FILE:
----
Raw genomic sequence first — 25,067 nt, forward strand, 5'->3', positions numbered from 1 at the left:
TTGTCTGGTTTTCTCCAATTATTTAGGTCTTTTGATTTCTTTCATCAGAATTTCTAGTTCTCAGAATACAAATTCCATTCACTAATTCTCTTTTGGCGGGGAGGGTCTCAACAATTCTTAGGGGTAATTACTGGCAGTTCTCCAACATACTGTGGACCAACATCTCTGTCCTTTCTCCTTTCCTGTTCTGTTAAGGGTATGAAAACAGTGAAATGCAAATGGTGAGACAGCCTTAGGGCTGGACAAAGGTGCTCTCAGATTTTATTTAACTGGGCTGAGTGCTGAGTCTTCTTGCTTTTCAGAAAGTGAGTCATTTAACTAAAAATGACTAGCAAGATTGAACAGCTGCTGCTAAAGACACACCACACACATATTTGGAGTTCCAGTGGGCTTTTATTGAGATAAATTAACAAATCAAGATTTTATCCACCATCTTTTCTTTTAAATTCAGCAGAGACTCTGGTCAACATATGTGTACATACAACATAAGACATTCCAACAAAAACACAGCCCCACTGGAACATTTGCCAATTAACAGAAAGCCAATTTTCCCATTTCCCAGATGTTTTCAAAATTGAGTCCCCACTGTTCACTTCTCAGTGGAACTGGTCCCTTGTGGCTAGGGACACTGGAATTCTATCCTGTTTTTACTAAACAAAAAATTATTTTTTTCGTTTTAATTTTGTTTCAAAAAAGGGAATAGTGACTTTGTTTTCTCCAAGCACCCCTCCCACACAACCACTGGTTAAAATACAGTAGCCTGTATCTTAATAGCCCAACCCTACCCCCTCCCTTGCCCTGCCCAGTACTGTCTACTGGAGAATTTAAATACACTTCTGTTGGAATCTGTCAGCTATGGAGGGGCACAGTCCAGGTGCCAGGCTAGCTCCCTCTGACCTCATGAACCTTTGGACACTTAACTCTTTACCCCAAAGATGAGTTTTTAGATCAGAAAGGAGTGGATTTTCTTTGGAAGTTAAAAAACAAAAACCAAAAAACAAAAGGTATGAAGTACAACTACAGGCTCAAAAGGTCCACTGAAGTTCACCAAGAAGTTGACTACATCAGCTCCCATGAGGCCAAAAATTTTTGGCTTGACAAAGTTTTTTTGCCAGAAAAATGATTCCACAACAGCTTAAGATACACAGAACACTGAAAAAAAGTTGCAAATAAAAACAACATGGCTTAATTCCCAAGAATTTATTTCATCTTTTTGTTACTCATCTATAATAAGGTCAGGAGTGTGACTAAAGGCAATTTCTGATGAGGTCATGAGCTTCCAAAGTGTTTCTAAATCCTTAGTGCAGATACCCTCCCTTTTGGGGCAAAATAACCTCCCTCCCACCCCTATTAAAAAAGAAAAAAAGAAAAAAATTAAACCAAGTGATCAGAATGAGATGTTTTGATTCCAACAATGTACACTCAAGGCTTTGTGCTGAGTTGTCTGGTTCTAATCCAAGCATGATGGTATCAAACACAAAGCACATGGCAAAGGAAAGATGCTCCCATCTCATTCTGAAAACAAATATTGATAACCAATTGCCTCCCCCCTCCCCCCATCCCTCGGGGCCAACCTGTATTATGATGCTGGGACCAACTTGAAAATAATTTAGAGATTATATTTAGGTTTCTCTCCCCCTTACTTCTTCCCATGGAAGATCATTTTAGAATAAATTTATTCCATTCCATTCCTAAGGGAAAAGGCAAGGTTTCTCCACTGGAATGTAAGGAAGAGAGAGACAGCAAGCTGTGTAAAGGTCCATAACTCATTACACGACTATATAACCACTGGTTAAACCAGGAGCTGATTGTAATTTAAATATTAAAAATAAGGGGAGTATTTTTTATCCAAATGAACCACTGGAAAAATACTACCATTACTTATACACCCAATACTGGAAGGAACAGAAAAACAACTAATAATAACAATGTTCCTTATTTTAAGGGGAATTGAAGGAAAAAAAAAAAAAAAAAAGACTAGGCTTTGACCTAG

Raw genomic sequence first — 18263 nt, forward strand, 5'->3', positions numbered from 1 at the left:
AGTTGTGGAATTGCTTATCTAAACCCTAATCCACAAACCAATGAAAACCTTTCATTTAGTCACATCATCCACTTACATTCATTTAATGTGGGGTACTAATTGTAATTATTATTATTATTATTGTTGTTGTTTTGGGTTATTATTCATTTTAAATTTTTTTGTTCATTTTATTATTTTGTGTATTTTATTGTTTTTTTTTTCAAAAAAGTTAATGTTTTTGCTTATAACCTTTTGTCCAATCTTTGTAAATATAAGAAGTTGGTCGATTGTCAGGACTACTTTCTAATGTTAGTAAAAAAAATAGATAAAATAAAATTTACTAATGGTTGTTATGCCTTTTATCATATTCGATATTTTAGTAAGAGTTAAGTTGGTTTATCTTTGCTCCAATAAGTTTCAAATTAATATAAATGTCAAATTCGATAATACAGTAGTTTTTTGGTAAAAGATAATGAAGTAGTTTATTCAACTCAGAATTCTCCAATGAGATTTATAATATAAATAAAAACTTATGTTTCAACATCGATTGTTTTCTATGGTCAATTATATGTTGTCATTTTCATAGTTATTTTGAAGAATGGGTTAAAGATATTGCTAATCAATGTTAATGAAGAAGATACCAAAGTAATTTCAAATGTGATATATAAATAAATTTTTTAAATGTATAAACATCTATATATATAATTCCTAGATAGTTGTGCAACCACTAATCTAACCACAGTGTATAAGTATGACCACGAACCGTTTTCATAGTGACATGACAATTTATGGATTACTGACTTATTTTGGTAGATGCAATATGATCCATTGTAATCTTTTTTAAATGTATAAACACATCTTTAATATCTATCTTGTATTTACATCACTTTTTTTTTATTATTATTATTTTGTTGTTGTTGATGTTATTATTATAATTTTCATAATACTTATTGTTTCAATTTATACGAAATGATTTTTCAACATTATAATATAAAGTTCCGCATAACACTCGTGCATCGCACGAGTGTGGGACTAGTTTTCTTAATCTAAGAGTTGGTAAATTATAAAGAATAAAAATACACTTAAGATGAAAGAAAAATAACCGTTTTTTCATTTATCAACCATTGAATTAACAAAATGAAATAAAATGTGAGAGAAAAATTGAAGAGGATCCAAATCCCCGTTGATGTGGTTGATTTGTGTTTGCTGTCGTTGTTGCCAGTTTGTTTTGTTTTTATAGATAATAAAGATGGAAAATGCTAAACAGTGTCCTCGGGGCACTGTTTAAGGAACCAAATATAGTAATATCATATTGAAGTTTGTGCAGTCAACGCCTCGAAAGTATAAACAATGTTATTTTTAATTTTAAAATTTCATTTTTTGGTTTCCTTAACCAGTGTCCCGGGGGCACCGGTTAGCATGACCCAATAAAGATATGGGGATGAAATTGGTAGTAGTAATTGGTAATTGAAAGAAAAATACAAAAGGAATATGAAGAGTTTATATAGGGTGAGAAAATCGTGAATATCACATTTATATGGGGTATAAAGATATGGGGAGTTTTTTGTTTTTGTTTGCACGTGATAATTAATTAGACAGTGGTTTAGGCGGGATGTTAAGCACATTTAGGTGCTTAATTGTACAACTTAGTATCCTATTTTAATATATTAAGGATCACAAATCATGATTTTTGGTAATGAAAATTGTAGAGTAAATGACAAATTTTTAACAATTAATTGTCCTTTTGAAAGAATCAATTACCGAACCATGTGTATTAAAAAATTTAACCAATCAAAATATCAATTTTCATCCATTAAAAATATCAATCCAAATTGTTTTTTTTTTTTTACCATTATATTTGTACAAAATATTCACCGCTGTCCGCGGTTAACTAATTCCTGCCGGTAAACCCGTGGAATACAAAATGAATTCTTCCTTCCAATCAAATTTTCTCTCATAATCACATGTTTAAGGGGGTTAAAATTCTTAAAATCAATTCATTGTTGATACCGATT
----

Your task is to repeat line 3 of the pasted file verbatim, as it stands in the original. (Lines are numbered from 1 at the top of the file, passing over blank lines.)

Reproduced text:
Raw genomic sequence first — 18263 nt, forward strand, 5'->3', positions numbered from 1 at the left: